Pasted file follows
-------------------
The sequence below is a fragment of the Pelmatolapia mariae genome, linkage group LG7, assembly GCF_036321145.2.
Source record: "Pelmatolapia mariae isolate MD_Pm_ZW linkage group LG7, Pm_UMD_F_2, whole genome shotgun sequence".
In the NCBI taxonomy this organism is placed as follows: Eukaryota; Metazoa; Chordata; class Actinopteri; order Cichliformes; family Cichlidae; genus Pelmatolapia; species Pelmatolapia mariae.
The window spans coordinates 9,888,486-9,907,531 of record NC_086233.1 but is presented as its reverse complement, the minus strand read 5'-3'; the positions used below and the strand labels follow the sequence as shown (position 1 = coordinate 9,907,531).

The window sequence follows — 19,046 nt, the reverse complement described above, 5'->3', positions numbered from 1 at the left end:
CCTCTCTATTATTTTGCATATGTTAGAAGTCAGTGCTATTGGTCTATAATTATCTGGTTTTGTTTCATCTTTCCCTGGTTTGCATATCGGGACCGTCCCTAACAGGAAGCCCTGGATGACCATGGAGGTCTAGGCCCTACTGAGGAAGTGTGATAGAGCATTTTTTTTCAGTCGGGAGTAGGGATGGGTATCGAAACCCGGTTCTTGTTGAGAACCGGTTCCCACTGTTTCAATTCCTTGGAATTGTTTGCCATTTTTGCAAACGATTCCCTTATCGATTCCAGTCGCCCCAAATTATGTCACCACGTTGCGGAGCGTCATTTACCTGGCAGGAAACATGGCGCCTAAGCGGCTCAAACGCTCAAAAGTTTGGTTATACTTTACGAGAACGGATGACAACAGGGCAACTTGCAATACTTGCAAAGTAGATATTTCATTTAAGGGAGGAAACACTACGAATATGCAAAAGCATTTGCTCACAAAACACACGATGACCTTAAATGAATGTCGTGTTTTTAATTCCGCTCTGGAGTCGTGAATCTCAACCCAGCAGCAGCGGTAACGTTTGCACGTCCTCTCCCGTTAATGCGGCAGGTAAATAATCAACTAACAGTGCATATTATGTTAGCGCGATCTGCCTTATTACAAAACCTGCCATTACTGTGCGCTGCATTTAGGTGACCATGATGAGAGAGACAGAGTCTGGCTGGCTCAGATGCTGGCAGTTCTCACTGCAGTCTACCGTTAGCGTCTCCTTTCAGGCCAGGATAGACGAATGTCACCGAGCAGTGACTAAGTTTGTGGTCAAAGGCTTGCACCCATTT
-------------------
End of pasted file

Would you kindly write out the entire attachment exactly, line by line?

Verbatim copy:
The sequence below is a fragment of the Pelmatolapia mariae genome, linkage group LG7, assembly GCF_036321145.2.
Source record: "Pelmatolapia mariae isolate MD_Pm_ZW linkage group LG7, Pm_UMD_F_2, whole genome shotgun sequence".
In the NCBI taxonomy this organism is placed as follows: Eukaryota; Metazoa; Chordata; class Actinopteri; order Cichliformes; family Cichlidae; genus Pelmatolapia; species Pelmatolapia mariae.
The window spans coordinates 9,888,486-9,907,531 of record NC_086233.1 but is presented as its reverse complement, the minus strand read 5'-3'; the positions used below and the strand labels follow the sequence as shown (position 1 = coordinate 9,907,531).

The window sequence follows — 19,046 nt, the reverse complement described above, 5'->3', positions numbered from 1 at the left end:
CCTCTCTATTATTTTGCATATGTTAGAAGTCAGTGCTATTGGTCTATAATTATCTGGTTTTGTTTCATCTTTCCCTGGTTTGCATATCGGGACCGTCCCTAACAGGAAGCCCTGGATGACCATGGAGGTCTAGGCCCTACTGAGGAAGTGTGATAGAGCATTTTTTTTCAGTCGGGAGTAGGGATGGGTATCGAAACCCGGTTCTTGTTGAGAACCGGTTCCCACTGTTTCAATTCCTTGGAATTGTTTGCCATTTTTGCAAACGATTCCCTTATCGATTCCAGTCGCCCCAAATTATGTCACCACGTTGCGGAGCGTCATTTACCTGGCAGGAAACATGGCGCCTAAGCGGCTCAAACGCTCAAAAGTTTGGTTATACTTTACGAGAACGGATGACAACAGGGCAACTTGCAATACTTGCAAAGTAGATATTTCATTTAAGGGAGGAAACACTACGAATATGCAAAAGCATTTGCTCACAAAACACACGATGACCTTAAATGAATGTCGTGTTTTTAATTCCGCTCTGGAGTCGTGAATCTCAACCCAGCAGCAGCGGTAACGTTTGCACGTCCTCTCCCGTTAATGCGGCAGGTAAATAATCAACTAACAGTGCATATTATGTTAGCGCGATCTGCCTTATTACAAAACCTGCCATTACTGTGCGCTGCATTTAGGTGACCATGATGAGAGAGACAGAGTCTGGCTGGCTCAGATGCTGGCAGTTCTCACTGCAGTCTACCGTTAGCGTCTCCTTTCAGGCCAGGATAGACGAATGTCACCGAGCAGTGACTAAGTTTGTGGTCAAAGGCTTGCACCCATTT